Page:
Labor, as well as capital, is entitled to adequate compensation. Each has the indefeasible right of organization, of collective bargaining and of speaking through representatives of their own selection. Neither class, however, should at any time nor in any circumstances take action that will put in jeopardy the public welfare. Resort to strikes and lockouts which endanger the health or lives of the people is an unsatisfactory device for determining disputes, and the Democratic Party pledges itself to contrive, if possible, and put into effective operation a fair and comprehensive method of composing differences of this nature.

In private industrial disputes, we are opposed to compulsory arbitration as a method plausible in theory, but a failure in fact. With respect to government service, we hold distinctly that the rights of the people are paramount to the right to strike. However, we profess scrupulous regard for the conditions of public employment and pledge the Democratic Party to instant inquiry into the pay of government employees and equally speedy regulations designed to bring salaries to a just and proper level.

Woman’s Suffrage

We endorse the proposed 19th Amendment of the Constitution of the United States granting equal suffrage to women. We congratulate the legislatures of thirty-five states which have already ratified said amendment and we urge the Democratic Governors and Legislatures of Tennessee, North Carolina and Florida and such states as have not yet ratified the Federal Suffrage Amendment to unite in an effort to complete the process of ratification and secure the thirty-sixth state in time for all the women of the United States to participate in the fall election.

We commend the effective advocacy of the measure by President Wilson.

Welfare of Women and Children

We urge co-operation with the states for the protection of child life through infancy and maternity care; in the prohibition of child labor and by adequate appropriations for the Children’s Bureau and the Woman’s Bureau in the Department of Labor.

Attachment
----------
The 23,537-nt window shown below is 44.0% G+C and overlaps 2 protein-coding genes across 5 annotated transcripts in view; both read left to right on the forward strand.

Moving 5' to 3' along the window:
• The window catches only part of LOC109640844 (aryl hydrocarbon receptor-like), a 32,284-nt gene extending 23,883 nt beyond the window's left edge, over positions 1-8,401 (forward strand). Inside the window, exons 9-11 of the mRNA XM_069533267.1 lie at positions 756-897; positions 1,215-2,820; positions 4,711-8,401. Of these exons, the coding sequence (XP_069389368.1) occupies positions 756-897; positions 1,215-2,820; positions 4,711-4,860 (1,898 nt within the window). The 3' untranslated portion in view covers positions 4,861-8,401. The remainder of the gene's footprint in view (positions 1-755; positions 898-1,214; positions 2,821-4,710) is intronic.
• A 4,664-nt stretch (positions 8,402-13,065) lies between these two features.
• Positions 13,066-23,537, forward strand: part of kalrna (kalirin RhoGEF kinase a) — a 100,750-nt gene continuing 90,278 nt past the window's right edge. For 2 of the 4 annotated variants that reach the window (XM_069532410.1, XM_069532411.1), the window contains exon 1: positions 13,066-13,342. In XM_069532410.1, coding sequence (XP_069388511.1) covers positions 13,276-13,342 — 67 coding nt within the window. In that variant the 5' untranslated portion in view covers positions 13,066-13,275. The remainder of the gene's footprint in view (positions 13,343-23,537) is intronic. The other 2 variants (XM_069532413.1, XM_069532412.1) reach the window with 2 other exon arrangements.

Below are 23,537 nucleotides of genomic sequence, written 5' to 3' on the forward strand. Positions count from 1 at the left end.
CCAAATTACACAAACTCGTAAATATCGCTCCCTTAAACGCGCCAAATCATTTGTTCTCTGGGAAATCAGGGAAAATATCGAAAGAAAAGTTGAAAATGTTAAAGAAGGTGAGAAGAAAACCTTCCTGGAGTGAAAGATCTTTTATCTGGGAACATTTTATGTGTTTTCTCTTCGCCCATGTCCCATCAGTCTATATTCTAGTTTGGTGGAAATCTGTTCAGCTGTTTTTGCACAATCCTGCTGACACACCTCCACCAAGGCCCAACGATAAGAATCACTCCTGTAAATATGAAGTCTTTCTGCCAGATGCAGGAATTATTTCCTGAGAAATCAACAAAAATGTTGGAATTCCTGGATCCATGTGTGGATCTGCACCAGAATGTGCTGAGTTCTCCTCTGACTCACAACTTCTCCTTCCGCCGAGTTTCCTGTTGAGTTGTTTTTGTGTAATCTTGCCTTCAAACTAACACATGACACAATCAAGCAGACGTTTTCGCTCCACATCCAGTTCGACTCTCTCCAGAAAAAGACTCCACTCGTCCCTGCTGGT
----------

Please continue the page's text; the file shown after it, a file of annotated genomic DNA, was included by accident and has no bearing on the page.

Co-operative Federal assistance to the states is immediately required for the removal of illiteracy, for the increase of teachers’ salaries and instruction in citizenship for both native and foreign-born; increased appropriation for vocational training in home economics; re-establishment of joint Federal and state employment service with women’s departments under the direction of technically qualified women.

Women in Industry

We advocate full representation of women on all commissions dealing with women’s work or women’s interests and a reclassification of the Federal Civil Service free from discrimination on the ground of sex; a continuance of appropriations for education in sex hygiene; Federal legislation which shall insure that American women resident in the United States, but married to aliens, shall retain their American citizenship, and that the same process of naturalization shall be required for women as for men.

Disabled Soldiers

The Federal government should treat with the utmost consideration every disabled soldier, sailor, and marine of the world war, whether his disability be due to wounds received in line of action or to health impaired in service; and for the dependents of the brave men who died in line of duty the government’s tenderest concern and richest bounty should be their requital. The fine patriotism exhibited, the heroic conduct displayed, by American soldiers, sailors and marines at home and abroad, constitute a sacred heritage of posterity, the worth of which can never be recompensed from the Treasury and the glory of which must not be diminished by any such expedients.

The Democratic administration wisely established a War Risk Insurance Bureau, giving four and a half millions of enlisted men insurance at unprecedentedly low rates and through the medium of which compensation of men and women injured in service is readily adjusted, and hospital facilities for those whose health is impaired are abundantly afforded.

The Federal Board for Vocational Education should be made a part of the War Risk Insurance Bureau, in order that the task may be treated as a whole, and this machinery of protection and assistance must receive every aid of law and appropriation necessary to full and effective operation.

We believe that no higher or more valued privilege can be afforded to an American citizen than to become a freeholder in the soil of the United States, and to that end we pledge our party to the enactment of soldier settlements and home aid legislation which will afford to the men who fought for America the opportunity to become land and home owners under conditions affording genuine government assistance unencumbered by needless difficulties of red tape or advance financial investment.